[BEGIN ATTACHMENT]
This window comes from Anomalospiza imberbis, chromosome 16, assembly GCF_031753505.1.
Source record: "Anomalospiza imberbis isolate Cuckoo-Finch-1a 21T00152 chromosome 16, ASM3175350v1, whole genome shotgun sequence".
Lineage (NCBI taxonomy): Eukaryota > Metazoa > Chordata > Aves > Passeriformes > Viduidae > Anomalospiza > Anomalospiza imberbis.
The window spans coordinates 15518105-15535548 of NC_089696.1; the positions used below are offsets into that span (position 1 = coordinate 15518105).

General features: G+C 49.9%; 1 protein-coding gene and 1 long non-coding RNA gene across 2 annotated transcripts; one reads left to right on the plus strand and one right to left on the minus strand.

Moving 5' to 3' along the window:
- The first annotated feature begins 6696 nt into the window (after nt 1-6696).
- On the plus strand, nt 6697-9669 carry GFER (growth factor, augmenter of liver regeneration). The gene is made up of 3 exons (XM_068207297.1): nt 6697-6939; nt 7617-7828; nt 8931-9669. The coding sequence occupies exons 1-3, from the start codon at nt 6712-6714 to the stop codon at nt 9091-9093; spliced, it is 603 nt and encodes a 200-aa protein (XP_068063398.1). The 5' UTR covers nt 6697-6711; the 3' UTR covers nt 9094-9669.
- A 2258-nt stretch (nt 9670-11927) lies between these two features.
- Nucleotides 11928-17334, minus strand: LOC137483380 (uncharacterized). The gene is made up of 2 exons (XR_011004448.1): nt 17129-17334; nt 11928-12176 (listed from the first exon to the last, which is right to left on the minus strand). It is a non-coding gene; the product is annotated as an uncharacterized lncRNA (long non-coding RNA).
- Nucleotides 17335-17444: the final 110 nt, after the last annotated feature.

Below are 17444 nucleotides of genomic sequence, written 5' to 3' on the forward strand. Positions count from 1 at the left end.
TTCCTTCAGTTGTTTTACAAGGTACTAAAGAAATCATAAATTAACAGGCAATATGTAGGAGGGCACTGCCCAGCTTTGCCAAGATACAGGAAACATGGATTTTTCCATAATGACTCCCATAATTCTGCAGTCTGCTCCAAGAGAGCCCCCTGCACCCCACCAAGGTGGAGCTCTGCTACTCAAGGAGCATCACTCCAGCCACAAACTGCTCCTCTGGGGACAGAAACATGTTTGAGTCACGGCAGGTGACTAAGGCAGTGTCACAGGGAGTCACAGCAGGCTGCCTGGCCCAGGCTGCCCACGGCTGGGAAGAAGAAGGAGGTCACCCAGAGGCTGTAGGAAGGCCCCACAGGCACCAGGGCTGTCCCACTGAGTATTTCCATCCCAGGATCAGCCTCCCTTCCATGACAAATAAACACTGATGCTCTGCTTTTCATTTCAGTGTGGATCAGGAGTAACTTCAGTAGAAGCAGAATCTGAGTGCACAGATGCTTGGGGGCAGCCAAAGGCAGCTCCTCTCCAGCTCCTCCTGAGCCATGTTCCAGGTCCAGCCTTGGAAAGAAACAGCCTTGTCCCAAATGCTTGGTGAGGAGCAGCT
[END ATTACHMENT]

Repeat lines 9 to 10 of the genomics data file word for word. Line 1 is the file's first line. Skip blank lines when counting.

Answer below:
- A 2258-nt stretch (nt 9670-11927) lies between these two features.
- Nucleotides 11928-17334, minus strand: LOC137483380 (uncharacterized). The gene is made up of 2 exons (XR_011004448.1): nt 17129-17334; nt 11928-12176 (listed from the first exon to the last, which is right to left on the minus strand). It is a non-coding gene; the product is annotated as an uncharacterized lncRNA (long non-coding RNA).